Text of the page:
From the unashamedly touristic gondolas of Venice to the more rustic riverboats that ply the Amazon, these boat rides are guaranteed to add a splash of excitement to your next family holiday
England is criss-crossed with canals, which were built to transport goods across the country during the Industrial Age. Many have been restored, and most pass through idyllic rural countryside, dotted with welcoming pubs.
A narrow boat is the best way to explore them. Most come with all the mod cons, and after a brief lesson from the company you’re hiring yours from, they are fairly easy to navigate. The most popular routes include the Grand Union Canal, the Kennet and Avon Canal, and the ‘rings’ around Oxford, Cambridge and London. Your most difficult decision will be which one to choose.
Hiring a traditional thatched houseboat and exploring the Kerala backwaters is one of the quintessential southern India experiences. Here, on languid waters lined by palm trees, life continues as it always has – at a somnolent pace.
The best place to hire a boat is Alleppey, halfway between Kochi and Kollam and considered the ‘gateway’ to the backwaters. The best route is Alleppey-Kuttanad. It offers an extensive network of narrow backwaters and is great for experiencing village life.
A wildlife cruise in the Galapagos is like a floating safari camp, with your ship acting as a base for a fully immersive introduction to the islands' extraordinary wildlife. Each day brings a new island and a new encounter, both at sea and on land.
Avoid the big mega-cruisers. Most smaller ships have professional naturalists on board – as well as all the gear you’ll need to snorkel and kayak among the curious sea creatures – and have the added benefit of being able to reach more secluded spots.
In Amazonian Brazil, the rivers are the roads: the best (and often only) way to get from point A to B is by river boat. Old, wooden and slow, riding one is an adventure that you and your kids will never forget.
It’s a unique experience, sleeping in hammocks, watching the river and local life glide by, and eating with fellow passengers at a huge communal table. You could catch one all the way from Belem to Manaus, but two or three days is probably enough for kids to get a taste of Amazonian river life.
The karst-dotted waters of Vietnam’s Halong Bay are rightly regarded as one of the wonders of the world. Sailing around the bay on an old wooden ship is the best way to appreciate the vast bay and its breathtaking rock formations.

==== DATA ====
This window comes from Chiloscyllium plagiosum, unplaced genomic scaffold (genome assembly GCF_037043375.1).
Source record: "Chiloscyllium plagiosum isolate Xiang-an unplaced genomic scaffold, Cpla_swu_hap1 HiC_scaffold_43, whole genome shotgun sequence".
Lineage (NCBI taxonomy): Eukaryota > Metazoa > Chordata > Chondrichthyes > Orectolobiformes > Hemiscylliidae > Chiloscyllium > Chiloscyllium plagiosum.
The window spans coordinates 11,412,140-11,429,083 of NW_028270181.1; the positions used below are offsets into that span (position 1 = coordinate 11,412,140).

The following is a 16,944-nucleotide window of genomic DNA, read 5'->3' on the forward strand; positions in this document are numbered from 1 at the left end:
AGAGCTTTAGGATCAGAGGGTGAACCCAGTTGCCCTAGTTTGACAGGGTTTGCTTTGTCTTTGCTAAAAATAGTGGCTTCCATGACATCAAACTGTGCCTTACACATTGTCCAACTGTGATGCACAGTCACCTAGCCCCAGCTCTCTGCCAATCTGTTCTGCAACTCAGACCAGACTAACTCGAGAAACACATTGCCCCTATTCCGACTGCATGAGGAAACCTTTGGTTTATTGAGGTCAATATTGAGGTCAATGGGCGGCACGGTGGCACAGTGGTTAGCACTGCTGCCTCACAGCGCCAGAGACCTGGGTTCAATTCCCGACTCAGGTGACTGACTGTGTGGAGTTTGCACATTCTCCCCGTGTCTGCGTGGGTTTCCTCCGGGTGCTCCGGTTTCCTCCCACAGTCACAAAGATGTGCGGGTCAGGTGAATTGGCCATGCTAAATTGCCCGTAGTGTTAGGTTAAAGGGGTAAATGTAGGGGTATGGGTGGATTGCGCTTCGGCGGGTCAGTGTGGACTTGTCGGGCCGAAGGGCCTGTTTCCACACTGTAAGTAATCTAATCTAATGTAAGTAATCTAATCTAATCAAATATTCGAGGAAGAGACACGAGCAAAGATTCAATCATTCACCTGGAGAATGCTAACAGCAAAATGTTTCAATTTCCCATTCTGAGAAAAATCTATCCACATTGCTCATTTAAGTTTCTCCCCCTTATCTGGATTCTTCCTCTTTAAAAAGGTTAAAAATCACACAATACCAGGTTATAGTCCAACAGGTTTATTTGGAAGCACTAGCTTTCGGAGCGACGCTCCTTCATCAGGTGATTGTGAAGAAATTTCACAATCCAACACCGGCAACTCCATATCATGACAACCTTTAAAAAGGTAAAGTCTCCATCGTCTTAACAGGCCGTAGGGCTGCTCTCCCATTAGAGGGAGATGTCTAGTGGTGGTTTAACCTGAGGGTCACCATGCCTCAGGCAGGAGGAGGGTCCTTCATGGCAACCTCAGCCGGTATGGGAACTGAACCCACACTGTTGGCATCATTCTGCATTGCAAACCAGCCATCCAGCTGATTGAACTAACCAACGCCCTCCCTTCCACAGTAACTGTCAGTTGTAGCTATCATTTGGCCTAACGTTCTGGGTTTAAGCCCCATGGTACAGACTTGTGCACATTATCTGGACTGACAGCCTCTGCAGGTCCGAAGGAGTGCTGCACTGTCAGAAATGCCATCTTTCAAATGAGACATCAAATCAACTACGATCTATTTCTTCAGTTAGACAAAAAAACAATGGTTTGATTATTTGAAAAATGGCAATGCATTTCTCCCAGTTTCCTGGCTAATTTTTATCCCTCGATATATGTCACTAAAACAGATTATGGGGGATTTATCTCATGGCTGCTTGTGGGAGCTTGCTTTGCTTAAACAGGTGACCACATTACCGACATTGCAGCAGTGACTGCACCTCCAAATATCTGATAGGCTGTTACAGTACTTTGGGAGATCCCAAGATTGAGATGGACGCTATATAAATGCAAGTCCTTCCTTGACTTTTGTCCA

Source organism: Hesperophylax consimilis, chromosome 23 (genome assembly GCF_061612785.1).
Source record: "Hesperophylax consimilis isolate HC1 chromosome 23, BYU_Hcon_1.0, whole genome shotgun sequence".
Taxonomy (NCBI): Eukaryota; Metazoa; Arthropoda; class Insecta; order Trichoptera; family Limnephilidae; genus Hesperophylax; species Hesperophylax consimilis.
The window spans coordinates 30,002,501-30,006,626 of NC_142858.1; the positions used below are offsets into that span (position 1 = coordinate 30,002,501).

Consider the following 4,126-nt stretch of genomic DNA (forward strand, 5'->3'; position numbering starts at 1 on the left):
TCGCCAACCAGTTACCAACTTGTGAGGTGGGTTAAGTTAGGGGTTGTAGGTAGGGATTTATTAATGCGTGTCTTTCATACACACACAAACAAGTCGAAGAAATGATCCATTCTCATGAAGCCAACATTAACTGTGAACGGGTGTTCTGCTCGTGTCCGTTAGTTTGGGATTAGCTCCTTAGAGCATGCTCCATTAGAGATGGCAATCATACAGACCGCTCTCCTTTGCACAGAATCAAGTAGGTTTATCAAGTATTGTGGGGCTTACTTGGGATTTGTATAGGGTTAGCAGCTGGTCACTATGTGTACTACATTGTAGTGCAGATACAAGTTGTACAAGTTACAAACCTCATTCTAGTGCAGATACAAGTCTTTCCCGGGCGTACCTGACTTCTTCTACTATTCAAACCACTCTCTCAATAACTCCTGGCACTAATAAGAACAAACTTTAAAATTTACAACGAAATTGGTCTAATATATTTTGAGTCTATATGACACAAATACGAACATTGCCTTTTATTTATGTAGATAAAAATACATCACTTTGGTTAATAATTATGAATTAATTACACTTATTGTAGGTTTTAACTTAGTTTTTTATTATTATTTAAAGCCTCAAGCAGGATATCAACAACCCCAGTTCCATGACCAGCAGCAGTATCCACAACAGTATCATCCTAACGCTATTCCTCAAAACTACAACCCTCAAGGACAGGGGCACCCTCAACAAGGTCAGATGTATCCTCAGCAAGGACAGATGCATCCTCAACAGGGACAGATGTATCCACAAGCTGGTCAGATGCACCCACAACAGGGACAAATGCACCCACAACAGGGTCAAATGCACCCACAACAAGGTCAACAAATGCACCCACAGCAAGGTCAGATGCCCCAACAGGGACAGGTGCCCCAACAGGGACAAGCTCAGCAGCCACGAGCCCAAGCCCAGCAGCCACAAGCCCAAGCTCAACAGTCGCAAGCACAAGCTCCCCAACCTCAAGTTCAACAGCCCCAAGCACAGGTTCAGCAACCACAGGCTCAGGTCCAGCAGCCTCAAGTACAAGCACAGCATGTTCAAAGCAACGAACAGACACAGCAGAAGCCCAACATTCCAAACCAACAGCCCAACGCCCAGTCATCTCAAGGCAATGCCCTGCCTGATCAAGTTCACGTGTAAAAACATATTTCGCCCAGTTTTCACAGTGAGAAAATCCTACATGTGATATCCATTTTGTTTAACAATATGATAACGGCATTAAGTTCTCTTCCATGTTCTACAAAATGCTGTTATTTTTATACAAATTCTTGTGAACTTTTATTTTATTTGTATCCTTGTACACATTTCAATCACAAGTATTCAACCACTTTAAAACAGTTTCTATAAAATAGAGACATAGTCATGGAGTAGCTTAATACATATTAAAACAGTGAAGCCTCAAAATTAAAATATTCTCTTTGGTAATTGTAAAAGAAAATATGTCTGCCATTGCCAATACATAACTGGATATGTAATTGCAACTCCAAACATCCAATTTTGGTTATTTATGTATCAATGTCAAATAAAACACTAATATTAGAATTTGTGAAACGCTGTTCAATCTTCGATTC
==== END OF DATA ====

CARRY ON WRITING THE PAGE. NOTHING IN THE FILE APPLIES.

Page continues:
An overnight cruise is arguably the best option. You get more time to relax and truly enjoy the scenery, and wake up to one of the world’s greatest views.
Still put off by the crowds? Try a cruise to Bai Tu Long Bay. Just up the coast from Halong Bay, it offers the same jaw-dropping scenery but sees only a fraction of the visitors.
Costa Rica is a great place for families to try white water rafting. The rivers are invariably beautiful, framed by thick jungle, and the rapids aren’t too fierce for young paddlers.
Reventazon River has good water levels all year round, while Pacuare River is renowned for its biodiversity – including rainforest and waterfalls. Corobici River offers the calmest rafting trip in Costa Rica, making it ideal for kids, and is one of the best to spot wild animals and birds. It is surrounded by Palo Verde National Park, which is home to more than 300 species of birds.
Granted, taking a gondola ride in Venice is a bit of a travel cliché. And paying for it will probably mean dipping into your childrens’ university funds. But just watch your kids’ faces light up when their oarsman, resplendent in his striped shirt, starts belting out a few verses of ‘O Sole Mia’. Chances are, you’ll have a hard time not smiling too.
Don’t be put off by horror tales of overcharging. The good news is that gondoliers now have to charge a set fee: €80 for 40 minutes for a maximum of 6 people, or €100 after 7pm. Your gondolier may try and cut it short, so keep an eye on your watch. Head to Camp Sant Angelo. There is usually a gaggle of gondoliers sitting by the stone steps leading to San Stefano.
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